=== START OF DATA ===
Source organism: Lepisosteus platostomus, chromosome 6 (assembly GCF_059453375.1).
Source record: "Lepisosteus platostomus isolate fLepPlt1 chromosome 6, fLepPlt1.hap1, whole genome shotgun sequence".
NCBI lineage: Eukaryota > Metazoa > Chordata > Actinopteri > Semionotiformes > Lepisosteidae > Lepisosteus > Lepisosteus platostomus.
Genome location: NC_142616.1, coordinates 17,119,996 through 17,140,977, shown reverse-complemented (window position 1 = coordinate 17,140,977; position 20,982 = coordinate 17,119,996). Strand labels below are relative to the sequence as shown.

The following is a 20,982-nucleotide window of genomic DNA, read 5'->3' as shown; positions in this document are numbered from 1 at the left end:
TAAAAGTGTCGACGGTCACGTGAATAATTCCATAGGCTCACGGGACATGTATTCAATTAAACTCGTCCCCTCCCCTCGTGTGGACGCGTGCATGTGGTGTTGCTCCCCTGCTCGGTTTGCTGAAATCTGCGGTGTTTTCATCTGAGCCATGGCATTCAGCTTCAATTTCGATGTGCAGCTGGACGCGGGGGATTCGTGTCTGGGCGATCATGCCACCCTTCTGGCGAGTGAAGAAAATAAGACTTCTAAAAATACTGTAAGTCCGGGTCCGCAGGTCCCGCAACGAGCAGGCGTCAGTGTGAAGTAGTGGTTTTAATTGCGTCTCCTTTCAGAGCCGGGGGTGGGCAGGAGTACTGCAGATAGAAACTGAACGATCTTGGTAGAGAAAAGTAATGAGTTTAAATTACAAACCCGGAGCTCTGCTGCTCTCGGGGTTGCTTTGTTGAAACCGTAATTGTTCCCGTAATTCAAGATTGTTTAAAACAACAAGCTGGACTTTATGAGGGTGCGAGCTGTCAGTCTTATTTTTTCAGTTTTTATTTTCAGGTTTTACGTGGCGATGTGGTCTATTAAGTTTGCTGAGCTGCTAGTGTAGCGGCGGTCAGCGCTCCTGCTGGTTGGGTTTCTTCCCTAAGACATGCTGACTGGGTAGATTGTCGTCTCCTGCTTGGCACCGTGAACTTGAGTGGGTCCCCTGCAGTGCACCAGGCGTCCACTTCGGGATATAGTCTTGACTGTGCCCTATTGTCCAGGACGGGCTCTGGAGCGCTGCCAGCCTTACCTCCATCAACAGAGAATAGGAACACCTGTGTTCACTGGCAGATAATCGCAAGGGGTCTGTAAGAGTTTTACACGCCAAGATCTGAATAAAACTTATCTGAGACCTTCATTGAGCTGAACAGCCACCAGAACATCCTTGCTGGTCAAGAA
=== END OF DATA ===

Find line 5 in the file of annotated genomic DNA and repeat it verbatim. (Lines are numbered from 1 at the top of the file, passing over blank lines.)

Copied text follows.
The following is a 20,982-nucleotide window of genomic DNA, read 5'->3' as shown; positions in this document are numbered from 1 at the left end: